Don’t click on that critical Firefox update notice! It could be a scam. Someone could be pretending to be Mozilla to plant some malware on your computer. So how do you know?
I was surfing pet care sites this morning and I got a popup window telling me I needed a “critical Firefox update” to keep my computer secure. There was a handy “Download Now” button. I was suspicious. Why? First, I have my preferences set to update Firefox automatically. The popup window looked official but it wasn’t the kind of notification Firefox gives me to notify me of an update. Second, I checked the address bar at the top of the popup window and it looked nothing like the real Mozilla address bar. The word Mozilla wasn’t even in the address bar. You can see two examples of legit Mozilla address bars at the top left of the two screen captures from Mozilla that are immediately above and below this paragraph. The address bars in the screen captures of the fake notices in this article do not include the word Mozilla. When you are at the real Mozilla site you will always see “mozilla.org/” as part of the address/URL. Third, it is generally unwise to click on any links in unexpected popup windows, especially if they are unrelated to the site you are on. So I closed the popup window.
I went to the Firefox menu and checked the update status. Sure enough, I was up to date. That means the popup window was a fake, despite the authentic looking Firefox logo. Heaven only knows what kind of nasty software would have been uploaded to my computer had I clicked on the link and downloaded the software.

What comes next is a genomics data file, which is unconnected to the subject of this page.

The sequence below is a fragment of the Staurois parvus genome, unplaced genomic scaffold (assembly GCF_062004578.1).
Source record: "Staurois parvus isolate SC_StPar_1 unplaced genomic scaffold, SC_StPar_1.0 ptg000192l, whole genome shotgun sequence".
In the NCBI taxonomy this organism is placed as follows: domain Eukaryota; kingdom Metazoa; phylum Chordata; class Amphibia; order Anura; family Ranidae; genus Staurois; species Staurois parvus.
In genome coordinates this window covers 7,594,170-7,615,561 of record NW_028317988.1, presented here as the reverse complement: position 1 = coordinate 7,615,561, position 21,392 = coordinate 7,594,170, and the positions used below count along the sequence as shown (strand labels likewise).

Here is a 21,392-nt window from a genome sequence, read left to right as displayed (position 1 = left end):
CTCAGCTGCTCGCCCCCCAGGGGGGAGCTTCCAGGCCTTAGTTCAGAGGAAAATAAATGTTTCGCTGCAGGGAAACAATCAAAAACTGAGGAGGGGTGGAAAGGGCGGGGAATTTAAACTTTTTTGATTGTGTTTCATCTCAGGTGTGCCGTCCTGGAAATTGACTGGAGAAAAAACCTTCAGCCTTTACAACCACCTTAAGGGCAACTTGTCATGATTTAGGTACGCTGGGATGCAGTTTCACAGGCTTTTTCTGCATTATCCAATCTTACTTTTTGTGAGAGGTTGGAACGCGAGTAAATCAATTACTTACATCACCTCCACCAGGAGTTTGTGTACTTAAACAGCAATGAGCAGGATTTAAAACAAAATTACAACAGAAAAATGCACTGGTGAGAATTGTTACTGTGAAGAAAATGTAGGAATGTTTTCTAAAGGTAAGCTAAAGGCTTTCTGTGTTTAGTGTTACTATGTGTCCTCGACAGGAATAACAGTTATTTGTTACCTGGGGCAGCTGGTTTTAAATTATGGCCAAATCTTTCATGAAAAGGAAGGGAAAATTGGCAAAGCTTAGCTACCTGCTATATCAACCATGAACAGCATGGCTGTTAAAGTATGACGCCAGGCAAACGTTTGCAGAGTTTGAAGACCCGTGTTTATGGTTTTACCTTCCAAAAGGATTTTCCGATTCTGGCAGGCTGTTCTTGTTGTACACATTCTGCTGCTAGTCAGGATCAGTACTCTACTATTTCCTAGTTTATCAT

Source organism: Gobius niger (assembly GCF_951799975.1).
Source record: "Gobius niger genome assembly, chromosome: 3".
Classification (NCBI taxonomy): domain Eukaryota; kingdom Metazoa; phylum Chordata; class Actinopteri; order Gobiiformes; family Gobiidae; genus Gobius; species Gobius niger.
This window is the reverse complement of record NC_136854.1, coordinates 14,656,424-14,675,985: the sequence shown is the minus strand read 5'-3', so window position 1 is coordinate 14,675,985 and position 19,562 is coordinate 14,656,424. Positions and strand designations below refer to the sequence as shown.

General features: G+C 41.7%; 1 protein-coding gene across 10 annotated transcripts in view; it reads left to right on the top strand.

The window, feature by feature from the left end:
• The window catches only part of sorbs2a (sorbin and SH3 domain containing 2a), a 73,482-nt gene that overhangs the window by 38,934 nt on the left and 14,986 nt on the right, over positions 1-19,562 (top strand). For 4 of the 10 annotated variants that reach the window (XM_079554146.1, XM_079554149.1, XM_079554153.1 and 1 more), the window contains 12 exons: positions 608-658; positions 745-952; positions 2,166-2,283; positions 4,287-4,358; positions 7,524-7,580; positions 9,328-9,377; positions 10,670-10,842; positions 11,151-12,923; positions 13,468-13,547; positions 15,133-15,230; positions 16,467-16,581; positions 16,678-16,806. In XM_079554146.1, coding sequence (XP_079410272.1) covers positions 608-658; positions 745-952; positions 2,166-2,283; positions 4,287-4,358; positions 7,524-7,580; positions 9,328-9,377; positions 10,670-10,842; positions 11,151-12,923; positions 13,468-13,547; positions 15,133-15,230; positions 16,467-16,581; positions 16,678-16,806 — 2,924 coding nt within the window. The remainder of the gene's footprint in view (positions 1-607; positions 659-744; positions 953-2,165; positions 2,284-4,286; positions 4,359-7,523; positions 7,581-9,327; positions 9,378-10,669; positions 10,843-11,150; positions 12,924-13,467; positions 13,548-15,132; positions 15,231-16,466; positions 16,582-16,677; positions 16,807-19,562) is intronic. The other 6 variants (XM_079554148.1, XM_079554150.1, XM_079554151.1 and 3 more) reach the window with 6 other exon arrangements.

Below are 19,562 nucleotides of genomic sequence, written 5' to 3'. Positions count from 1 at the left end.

Some fake web sites will include part of the real site’s web address to fool you, but there will be extra letters inserted. If you see extra letters between mozilla and org (like “mozilla.cr.org/”) you should be suspicious. CNET always has “cnet.com/” as part of the address for every page on the site. If you see extra letters after “.com” but before the first backslash (like “cnet.com.co/”) something is wrong. When in doubt, close the window and go directly to the real site.
There are a variety of fake notices out there and some of them look quite different from the one at the top of this article.
So be very careful about clicking on links in unexpected popup windows, no matter how official they look. As a general rule you should not click on links in any popup window. It has just become too dangerous. Go directly to the safe web site of your choice (Mozilla, Microsoft, Apple, CNET, or wherever) and look for whatever updates or software or apps you are looking for.
It is important for your own online security to keep Firefox up to date. To manually update Firefox or check if your version of Firefox is up to date, follow the instructions here.
Mozilla Support – Home Page